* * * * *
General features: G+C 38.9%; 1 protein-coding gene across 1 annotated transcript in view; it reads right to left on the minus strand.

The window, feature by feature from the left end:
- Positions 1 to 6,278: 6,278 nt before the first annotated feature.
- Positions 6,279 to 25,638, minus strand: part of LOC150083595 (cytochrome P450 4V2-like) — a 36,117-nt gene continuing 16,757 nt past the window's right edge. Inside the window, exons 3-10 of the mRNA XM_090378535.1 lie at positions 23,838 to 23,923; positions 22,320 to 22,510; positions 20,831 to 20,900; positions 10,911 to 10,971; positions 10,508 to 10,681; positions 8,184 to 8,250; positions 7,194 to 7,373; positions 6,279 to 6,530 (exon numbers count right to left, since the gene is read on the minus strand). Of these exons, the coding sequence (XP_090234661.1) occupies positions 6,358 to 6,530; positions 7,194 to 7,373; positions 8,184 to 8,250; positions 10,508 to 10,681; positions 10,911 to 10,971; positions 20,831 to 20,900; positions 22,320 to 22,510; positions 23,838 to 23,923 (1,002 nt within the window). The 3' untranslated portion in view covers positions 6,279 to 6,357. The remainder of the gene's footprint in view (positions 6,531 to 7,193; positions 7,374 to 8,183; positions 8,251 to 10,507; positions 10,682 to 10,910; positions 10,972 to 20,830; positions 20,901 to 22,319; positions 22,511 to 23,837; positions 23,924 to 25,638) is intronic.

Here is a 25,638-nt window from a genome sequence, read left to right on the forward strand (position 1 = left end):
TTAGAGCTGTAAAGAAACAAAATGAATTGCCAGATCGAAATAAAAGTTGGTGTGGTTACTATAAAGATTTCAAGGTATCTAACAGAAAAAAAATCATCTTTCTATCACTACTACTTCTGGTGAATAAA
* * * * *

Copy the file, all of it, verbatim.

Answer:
General features: G+C 38.9%; 1 protein-coding gene across 1 annotated transcript in view; it reads right to left on the minus strand.

The window, feature by feature from the left end:
- Positions 1 to 6,278: 6,278 nt before the first annotated feature.
- Positions 6,279 to 25,638, minus strand: part of LOC150083595 (cytochrome P450 4V2-like) — a 36,117-nt gene continuing 16,757 nt past the window's right edge. Inside the window, exons 3-10 of the mRNA XM_090378535.1 lie at positions 23,838 to 23,923; positions 22,320 to 22,510; positions 20,831 to 20,900; positions 10,911 to 10,971; positions 10,508 to 10,681; positions 8,184 to 8,250; positions 7,194 to 7,373; positions 6,279 to 6,530 (exon numbers count right to left, since the gene is read on the minus strand). Of these exons, the coding sequence (XP_090234661.1) occupies positions 6,358 to 6,530; positions 7,194 to 7,373; positions 8,184 to 8,250; positions 10,508 to 10,681; positions 10,911 to 10,971; positions 20,831 to 20,900; positions 22,320 to 22,510; positions 23,838 to 23,923 (1,002 nt within the window). The 3' untranslated portion in view covers positions 6,279 to 6,357. The remainder of the gene's footprint in view (positions 6,531 to 7,193; positions 7,374 to 8,183; positions 8,251 to 10,507; positions 10,682 to 10,910; positions 10,972 to 20,830; positions 20,901 to 22,319; positions 22,511 to 23,837; positions 23,924 to 25,638) is intronic.

Here is a 25,638-nt window from a genome sequence, read left to right on the forward strand (position 1 = left end):
TTAGAGCTGTAAAGAAACAAAATGAATTGCCAGATCGAAATAAAAGTTGGTGTGGTTACTATAAAGATTTCAAGGTATCTAACAGAAAAAAAATCATCTTTCTATCACTACTACTTCTGGTGAATAAA